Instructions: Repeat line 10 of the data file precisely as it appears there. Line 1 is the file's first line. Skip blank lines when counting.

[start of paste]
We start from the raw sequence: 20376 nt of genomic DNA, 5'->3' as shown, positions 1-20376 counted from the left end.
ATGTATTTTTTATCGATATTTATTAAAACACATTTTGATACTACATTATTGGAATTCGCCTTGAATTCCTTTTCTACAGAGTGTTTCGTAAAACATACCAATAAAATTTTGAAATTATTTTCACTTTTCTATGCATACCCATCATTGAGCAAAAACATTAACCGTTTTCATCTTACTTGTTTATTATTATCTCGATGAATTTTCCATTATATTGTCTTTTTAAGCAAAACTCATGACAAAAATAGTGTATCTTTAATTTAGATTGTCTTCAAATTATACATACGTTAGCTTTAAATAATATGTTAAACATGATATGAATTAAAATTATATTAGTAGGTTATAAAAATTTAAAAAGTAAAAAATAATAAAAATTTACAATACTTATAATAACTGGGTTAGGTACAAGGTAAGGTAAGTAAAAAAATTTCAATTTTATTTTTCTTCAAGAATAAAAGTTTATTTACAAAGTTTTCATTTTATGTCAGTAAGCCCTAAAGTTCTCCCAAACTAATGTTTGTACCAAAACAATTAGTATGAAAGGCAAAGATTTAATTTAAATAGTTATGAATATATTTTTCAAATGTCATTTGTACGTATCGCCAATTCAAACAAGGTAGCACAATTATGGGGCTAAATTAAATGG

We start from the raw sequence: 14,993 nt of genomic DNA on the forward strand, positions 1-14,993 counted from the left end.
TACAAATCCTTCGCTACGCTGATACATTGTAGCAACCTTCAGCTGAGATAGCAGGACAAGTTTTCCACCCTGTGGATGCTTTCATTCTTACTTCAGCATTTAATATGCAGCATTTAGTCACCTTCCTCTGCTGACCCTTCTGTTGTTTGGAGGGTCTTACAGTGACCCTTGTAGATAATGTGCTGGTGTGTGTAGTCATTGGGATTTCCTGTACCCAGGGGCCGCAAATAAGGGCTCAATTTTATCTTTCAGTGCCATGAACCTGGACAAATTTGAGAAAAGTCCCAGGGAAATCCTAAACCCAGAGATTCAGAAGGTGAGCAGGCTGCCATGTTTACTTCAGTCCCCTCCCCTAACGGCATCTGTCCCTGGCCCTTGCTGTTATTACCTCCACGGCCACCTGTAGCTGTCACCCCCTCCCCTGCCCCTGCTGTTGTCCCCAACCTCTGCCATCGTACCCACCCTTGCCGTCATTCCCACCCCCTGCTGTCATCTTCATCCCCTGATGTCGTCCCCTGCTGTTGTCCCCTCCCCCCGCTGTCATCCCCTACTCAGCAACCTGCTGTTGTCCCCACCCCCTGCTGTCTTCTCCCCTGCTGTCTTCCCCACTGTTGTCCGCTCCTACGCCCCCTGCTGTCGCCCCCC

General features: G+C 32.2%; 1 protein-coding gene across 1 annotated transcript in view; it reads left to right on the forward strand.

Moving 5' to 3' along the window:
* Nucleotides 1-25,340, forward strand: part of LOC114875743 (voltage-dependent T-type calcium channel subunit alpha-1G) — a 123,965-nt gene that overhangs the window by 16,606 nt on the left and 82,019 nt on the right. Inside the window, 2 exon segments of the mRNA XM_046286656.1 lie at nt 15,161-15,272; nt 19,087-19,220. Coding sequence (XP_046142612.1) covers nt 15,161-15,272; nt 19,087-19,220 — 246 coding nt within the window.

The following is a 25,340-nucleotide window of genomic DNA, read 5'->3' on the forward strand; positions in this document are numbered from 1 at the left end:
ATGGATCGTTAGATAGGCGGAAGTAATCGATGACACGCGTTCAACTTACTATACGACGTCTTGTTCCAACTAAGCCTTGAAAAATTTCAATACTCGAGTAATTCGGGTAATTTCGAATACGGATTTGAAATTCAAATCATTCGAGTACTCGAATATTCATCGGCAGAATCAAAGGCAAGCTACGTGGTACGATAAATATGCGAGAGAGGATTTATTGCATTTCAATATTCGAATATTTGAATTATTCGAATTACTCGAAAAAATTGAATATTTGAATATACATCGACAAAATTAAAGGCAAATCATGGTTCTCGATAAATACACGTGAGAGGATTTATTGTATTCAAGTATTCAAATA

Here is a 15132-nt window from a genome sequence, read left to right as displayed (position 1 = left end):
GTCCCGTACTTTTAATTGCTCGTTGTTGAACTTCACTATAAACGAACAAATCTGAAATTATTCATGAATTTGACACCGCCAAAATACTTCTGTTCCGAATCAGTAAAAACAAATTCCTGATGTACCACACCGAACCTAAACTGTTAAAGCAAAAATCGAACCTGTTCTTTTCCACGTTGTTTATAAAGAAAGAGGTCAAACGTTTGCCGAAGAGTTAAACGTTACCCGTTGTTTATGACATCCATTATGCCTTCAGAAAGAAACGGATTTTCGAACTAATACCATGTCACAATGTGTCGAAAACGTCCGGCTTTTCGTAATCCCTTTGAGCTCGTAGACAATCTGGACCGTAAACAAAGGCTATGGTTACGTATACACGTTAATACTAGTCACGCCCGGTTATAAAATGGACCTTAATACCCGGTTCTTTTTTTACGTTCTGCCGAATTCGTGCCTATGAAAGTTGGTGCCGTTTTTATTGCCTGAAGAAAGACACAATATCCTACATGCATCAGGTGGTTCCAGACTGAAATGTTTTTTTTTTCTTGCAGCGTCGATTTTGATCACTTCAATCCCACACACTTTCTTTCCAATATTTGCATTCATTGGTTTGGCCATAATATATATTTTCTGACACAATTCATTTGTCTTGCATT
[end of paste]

Here is a 15132-nt window from a genome sequence, read left to right as displayed (position 1 = left end):